Dilution Is a Real Threat to Walter Energy's Shareholders

Moody's has recently joined Standard & Poor's in downgrading Walter Energy (NYSE: WLT  ) , the troubled met coal miner that struggles from huge debt and low met coal pricing. Moody's downgraded Walter Energy's corporate family rating to Caa2 from Caa1, pushing it further into junk territory. The rationale presented by Moody's is similar to the one outlined by Standard & Poor's: low met coal prices lead to cash burn and difficulties with servicing existing debt. Walter Energy has been busy refinancing its existing debt, cutting costs and optimizing production levels, but it could need even more drastic measures to stay afloat.

Debt markets still open for Walter Energy
Walter Energy stated that the benchmark met coal price fell from $143 per ton in the first quarter to $120 per ton in the second quarter, making a 16% decline from already low levels. Despite this, Walter Energy was able to issue $320 million of 9.5% senior notes due 2019, intending to use $298.1 million to repay indebtedness outstanding under its revolving credit facility.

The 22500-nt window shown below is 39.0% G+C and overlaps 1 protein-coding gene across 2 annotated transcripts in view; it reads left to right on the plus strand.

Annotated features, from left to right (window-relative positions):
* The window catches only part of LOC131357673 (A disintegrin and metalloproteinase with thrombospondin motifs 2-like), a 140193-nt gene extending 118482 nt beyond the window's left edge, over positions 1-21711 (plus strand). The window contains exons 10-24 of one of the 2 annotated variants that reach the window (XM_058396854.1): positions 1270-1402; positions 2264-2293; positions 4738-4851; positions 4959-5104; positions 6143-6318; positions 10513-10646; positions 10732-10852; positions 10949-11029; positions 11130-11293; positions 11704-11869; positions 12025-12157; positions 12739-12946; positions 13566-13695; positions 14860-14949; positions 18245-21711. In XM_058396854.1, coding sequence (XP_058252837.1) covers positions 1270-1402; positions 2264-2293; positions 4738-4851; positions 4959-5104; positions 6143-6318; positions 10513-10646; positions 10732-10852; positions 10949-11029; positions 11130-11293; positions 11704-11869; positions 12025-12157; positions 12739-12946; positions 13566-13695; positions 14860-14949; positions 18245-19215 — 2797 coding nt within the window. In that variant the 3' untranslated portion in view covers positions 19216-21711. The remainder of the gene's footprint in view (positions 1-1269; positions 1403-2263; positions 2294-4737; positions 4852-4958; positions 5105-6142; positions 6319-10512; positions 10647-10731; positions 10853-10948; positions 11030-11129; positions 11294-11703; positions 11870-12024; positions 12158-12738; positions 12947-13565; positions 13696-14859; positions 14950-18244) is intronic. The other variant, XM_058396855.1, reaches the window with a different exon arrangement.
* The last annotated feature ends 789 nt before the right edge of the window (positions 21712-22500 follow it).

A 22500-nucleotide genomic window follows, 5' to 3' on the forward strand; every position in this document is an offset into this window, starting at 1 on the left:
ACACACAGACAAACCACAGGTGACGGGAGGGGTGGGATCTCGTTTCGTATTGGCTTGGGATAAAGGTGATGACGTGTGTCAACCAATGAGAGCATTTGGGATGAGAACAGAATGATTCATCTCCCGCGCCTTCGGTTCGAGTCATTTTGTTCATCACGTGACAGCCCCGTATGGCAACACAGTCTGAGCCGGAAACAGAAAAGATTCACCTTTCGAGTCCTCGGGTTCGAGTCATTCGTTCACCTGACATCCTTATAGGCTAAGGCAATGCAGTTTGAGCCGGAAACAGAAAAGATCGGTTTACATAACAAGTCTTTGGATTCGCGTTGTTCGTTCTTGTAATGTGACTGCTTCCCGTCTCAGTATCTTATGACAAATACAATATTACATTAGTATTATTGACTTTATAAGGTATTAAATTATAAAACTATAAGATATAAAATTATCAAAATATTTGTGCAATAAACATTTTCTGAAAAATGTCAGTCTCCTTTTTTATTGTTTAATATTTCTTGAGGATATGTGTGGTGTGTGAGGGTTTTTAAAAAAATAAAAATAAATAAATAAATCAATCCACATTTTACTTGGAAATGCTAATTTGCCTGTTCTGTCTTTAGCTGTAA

The fact that Walter Energy was able to get an interest rate under 10% is a big positive for the company. Walter Energy got the same rate in September 2013, when it was issuing $450 million of senior notes due 2019. The access to debt markets is crucial for Walter Energy, so the sole fact of successful debt issue is a step forward.

Back in May, Walter Energy's peer Alpha Natural Resources (NYSE: ANR  ) was able to issue $500 million of 7.50% second lien notes due 2020. Another coal miner, Arch Coal (NYSE: ACI  ) , sold $350 million of 8% second lien notes due 2019 in December of 2013. Both Alpha Natural Resources' and Arch Coal's second lien notes received rates lower than Walter Energy' first lien notes, highlighting the fact that investors are very worried over Walter Energy financial condition. Thus, although the interest rate environment remains tough for most coal miners, it's especially tough for Walter Energy.